If you classify yourself as a wine enthusiast, chances are you have some opinions on how your bottle is stored. Specifically, with the cap. Corked or screw cap? Opinions vary from being scientific to aesthetic, but often reaching more towards the romantic. Corks are typically attributed to the later.
Corks have the ability to add a touch of personality to the wine that wouldn’t have it otherwise: the designs, the wood used, the quality, real or synthetic and even exudes a sense of danger. Who among us, we who imbibe upon the oldest known intoxicant the world has known, has not plundered deep into a cork, twist and pulled, yanked and strained, only to find the cork crumbling away as it inches upwards? And how many exclamations of “oh, shit!” have been yipped in that respect? But those who stand by the cork, for good or for ill, feel that all the above are apart of the experience, a personal connection. It’s fighting the good fight, braving one last microcosmic storm before jollification at the end of an arduous day.
That’s a romantic perspective, however. Others like to simply collect corks as if conquered trophies. You’ll find some whom like to smell the butt of the cork before commencing the tasting – something looked down on by the snubs of the community for reasons I could never quite fathom.
There’s been some flutter of information out there that says the screw cap method is not only more reliable, but actually better for wines needing a longer fermentation in order to gain elegance, insuring the wine with a long and effectuating period of ameliorate. And then you will undoubtedly hear from (whom I’ll go ahead an call) Corkies a recrimination: that the screw cap does not allow any air into the wine, thus rendering the fermentation process to be nullified.
It looks like we’re going to get a more solidified answer after September, 2013. The University of California, Davis, has been undergoing a study that will better solidify an answer to the conundrum, to what method of capping a wine is most beneficial. Over six hundred bottles of Sauvingnon Blanc are being capped in three different ways: by natural cork, synthetic cork, or screw cap. When the study concludes the bottles will be opened to both experts and casual drinkers which in turn will lend their interpretation on how much oxidation has occurred within each given capped varietal.
I suspect the aesthetic appeal will be under debate for quite sometime – until, that is, the UC Davis psychological department becomes involved.
Jillian Guernsey, an undergraduate working with the study, states that their goal is to “determine if individual bottles might be getting a lot more or less oxygen – and therefore aging at different rates.” The study hopes to conclude, conclusively, which cork should be used by the producers to ensure the proper expression which they wish the exude. If, for instance, they find a synthetic cork is effective, but much more porous than your typical wood cork, thus letting in more oxygen, a producer may be more inclined to use or shy away from a synthetic cork based on how they wish the wine to be expressed. Some wines meant to be drunken early may benefit from a slight upswing in air intake.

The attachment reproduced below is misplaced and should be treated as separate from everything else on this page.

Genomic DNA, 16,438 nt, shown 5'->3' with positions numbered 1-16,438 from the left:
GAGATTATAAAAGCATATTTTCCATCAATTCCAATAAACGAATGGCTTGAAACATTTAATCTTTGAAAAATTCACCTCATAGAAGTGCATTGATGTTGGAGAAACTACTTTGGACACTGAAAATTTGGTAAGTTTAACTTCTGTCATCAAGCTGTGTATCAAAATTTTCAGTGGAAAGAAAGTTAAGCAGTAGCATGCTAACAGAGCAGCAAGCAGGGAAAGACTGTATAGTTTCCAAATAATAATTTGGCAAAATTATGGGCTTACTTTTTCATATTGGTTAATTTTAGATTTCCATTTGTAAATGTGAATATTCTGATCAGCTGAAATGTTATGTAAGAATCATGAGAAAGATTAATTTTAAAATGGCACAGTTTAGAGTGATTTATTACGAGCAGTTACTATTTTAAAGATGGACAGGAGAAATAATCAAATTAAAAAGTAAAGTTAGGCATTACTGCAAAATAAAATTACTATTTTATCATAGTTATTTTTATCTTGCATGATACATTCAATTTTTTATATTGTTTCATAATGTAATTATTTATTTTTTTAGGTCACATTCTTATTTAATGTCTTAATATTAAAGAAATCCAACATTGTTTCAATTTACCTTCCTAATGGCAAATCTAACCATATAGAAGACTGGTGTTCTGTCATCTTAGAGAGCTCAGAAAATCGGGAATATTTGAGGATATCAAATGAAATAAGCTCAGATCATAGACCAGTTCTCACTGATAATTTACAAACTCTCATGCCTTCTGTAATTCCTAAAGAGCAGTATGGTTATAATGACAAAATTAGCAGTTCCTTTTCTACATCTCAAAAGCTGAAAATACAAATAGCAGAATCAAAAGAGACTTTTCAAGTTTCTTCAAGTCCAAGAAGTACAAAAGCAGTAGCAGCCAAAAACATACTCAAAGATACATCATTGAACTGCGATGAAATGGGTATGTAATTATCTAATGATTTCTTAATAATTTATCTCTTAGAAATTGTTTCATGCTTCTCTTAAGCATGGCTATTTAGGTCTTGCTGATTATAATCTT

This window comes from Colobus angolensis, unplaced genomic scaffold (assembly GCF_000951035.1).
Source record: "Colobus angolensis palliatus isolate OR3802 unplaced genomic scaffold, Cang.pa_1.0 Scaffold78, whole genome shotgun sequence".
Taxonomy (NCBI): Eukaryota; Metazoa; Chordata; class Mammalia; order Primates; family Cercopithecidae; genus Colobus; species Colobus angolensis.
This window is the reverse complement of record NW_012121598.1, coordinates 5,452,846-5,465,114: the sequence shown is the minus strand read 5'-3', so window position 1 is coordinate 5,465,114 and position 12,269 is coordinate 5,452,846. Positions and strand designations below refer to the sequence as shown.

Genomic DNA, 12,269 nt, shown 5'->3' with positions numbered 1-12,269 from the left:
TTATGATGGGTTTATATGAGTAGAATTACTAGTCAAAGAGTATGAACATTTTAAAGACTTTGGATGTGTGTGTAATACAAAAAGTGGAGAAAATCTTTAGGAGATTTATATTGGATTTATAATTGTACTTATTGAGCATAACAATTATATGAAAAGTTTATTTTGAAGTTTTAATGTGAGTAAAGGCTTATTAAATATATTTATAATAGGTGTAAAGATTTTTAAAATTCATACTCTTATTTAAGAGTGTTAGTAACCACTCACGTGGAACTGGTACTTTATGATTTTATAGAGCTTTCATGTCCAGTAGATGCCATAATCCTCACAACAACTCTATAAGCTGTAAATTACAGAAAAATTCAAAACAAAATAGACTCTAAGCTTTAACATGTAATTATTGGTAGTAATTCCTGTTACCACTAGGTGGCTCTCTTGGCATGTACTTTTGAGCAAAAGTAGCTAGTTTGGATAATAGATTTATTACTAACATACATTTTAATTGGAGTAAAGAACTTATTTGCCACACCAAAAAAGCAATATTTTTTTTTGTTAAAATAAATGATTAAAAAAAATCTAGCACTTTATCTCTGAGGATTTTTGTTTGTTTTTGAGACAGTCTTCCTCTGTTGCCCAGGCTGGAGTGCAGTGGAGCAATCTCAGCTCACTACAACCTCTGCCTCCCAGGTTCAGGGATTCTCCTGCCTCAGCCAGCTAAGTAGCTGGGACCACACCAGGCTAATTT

The radiology department is also being used to great effect in the study, using scans of the corks to probe the inner structure and composition of each. Every three months the wines will be analyzed for color change, using a spectrophotometer that will enable the researchers to inspect the wines compositional changes without opening a single bottle. The study also states that color change in white wines are phenomenal examples of how much oxidation has taken place.
We’ll have to wait and see what the word is. My only question is how red wines differentiate from whites under the same circumstances. Would the difference in oxidation in relation to the differences in structure and manufacturing be trivial? Or is it possible that red’s oxidize differently, thus reacting to the differences in corks in a whole other spectrum than a white wine?
This brings us to the Secateurs. It’s a screw cap wine, which I’m naïvely inclined to shy away from. Truth is, We’ve had many taut and sound wines that have been capped with a cap. But the ratio of insipid to luscious is respectively, in the ball park, 3:1. It’s only natural certain prejudices gestate. And so, we drink and study. Notes as follows:
Source: UC Davis
Badenhorst Family Wines Secateurs Red Blend, 2010 – $ 14
– A dark, inky concoction threatening to make another storied stain on the couch. Deep and purple to the very edge of the rim.
– Saddle wood, dust, pepper and lively dark berries are all present. There’s a strong sense of tannins already.
– A heavy wine in the back-end. There’s not much of anything to discover in the front or middle of your mouth as you slosh it around, other than an acute, but agreeable, tinge of cherry and raisin sweetness. There’s a long finish with the jab of tannin, so you’re bound to take down the wine with ease. It wont fight you, but your not exactly able to take it out within a small meals time.
Overall: Worthy. For $14, you should give this a shot. The heaviness is actually fluttery, lively, and makes a strong case for its more acidic side. The 2010 Sectaeurs is as if a cousin to California’s most round and murky zinfandels, but that’s of little consequence when you don’t have to wrestle with every swallow.
Quote of the Evening:
“It’s not everyday a dinosaur falls on you.”
– Dr. Leonard McCoy, as played by Deforest Kelley.